KIRK’S DIKDIK – Madoqua kirkii


Kirk’s dikdik facts: This small antelope measures 22.5 to 29.5 inches (57 to 75 centimeters) long and 14 to 18 inches (35 to 45 centimeters) high. It weighs just 6 to 14 pounds (2.7 to 6.5 kilograms). The fur on its back is gray with black and white flecks; face and legs are tan, and the chin, belly, and underside of the tail are white. The crest of fur on the head is yellow-orange, as are the face and legs. Ears are large, and big eyes are ringed with short white fur. Males have large glands beneath the eyes, and their sharp horns grow to be 4 inches (10 centimeters).

Geographic range: This dikdik is found in Tanzania, Kenya, Somalia, Angola, and Namibia.

Kirk’s dikdik habitat: This dikdik lives in dry, hot regions of mixed woodland. Uses thickets and thorny bushes for cover.

What does kirk’s dikdik eat: Kirk’s dikdik browses on herbs, leaves, evergreen shoots, fruits and berries, and flowers during the day and night. It rises on hind legs to reach food if necessary, and gets minerals by eating soil and bones and by visiting saltlicks. It does not need regular water intake.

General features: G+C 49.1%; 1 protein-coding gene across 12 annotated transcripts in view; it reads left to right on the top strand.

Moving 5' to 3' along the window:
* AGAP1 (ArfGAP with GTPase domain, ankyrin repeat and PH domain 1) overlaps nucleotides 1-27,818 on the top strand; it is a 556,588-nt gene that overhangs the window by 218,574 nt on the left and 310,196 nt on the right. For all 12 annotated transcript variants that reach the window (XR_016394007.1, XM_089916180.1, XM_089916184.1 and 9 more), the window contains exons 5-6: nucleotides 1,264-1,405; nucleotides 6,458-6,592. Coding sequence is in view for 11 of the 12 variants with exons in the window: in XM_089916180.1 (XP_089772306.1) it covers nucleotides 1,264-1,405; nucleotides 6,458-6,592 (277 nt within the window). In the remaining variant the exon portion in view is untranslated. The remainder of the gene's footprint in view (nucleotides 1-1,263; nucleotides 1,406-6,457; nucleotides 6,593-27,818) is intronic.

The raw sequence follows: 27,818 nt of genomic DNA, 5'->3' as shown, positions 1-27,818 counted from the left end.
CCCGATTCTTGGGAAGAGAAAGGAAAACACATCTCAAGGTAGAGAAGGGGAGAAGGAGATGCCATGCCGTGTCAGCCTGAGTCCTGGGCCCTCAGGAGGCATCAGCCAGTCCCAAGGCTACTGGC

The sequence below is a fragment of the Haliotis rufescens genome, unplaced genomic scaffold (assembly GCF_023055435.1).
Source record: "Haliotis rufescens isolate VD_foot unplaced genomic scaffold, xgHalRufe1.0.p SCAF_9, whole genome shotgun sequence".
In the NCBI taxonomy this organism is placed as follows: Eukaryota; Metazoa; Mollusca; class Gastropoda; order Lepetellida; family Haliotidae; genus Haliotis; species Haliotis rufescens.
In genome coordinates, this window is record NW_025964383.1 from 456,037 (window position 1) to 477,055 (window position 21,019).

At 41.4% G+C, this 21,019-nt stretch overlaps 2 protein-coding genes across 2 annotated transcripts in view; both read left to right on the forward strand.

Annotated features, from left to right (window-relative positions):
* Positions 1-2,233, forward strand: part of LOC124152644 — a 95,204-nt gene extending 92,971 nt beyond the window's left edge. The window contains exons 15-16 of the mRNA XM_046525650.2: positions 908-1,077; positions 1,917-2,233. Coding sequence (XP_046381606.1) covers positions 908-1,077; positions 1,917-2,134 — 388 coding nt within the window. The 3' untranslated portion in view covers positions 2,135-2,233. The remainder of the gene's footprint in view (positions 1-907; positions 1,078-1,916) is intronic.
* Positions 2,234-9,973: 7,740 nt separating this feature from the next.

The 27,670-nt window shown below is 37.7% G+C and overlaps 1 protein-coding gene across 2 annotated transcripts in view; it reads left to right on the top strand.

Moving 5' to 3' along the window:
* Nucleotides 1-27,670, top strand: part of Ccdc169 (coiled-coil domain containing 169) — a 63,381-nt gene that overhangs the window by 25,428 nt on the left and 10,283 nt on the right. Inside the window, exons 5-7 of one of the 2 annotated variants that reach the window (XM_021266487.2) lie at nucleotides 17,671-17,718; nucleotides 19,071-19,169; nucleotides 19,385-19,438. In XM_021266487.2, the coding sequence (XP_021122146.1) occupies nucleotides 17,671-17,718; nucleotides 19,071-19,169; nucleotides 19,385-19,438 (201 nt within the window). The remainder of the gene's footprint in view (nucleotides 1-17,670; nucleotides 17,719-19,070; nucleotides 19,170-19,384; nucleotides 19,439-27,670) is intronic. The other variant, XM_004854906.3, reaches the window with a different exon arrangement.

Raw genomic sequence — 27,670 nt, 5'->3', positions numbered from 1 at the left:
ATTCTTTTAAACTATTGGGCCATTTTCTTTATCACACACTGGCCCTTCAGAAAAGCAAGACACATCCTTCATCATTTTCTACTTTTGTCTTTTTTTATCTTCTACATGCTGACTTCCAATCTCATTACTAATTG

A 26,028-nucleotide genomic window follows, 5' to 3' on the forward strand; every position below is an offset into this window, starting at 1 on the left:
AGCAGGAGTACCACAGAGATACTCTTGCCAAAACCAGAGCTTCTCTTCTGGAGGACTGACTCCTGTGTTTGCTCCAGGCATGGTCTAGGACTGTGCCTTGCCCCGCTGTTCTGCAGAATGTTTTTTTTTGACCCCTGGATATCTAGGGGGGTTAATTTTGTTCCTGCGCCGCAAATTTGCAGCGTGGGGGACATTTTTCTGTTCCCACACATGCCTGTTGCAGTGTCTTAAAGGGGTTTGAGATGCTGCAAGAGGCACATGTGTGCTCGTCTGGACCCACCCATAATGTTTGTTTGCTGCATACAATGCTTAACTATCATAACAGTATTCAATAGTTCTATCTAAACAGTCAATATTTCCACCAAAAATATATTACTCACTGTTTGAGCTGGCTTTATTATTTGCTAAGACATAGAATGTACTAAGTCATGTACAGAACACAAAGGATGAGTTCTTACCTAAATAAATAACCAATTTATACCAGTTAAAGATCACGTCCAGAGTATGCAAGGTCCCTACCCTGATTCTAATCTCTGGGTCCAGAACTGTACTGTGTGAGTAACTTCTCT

Behavior and reproduction: This dikdik lives in pairs and defends their territory by chasing samesex intruders. Territory is marked with urine, dung, and secretions from scent glands. Males defend territory boundaries by butting bordering vegetation and raising the hair on their heads. It makes six different vocalizations.

Pairs are monogamous (muh-NAH-guh-mus; mate only with each other) for life. After a gestation period of 166 to 174 days, females birth one young. Offspring are able to join parents after six weeks of hiding in vegetation, and they nurse until eight or ten weeks of age. Dikdiks are ready to mate between six and eight months, and females are ready to breed again within ten days of delivering their babies. Predators include eagles, pythons, lizards, lions, cheetahs, wild dogs, and hyenas. Life span in the wild is three to four years.

Kirk’s dikdik and people: Common source of meat throughout its range.

Conservation status: Kirk’s dikdik is not considered threatened. Total population is estimated to be from the hundreds of thousands to two million.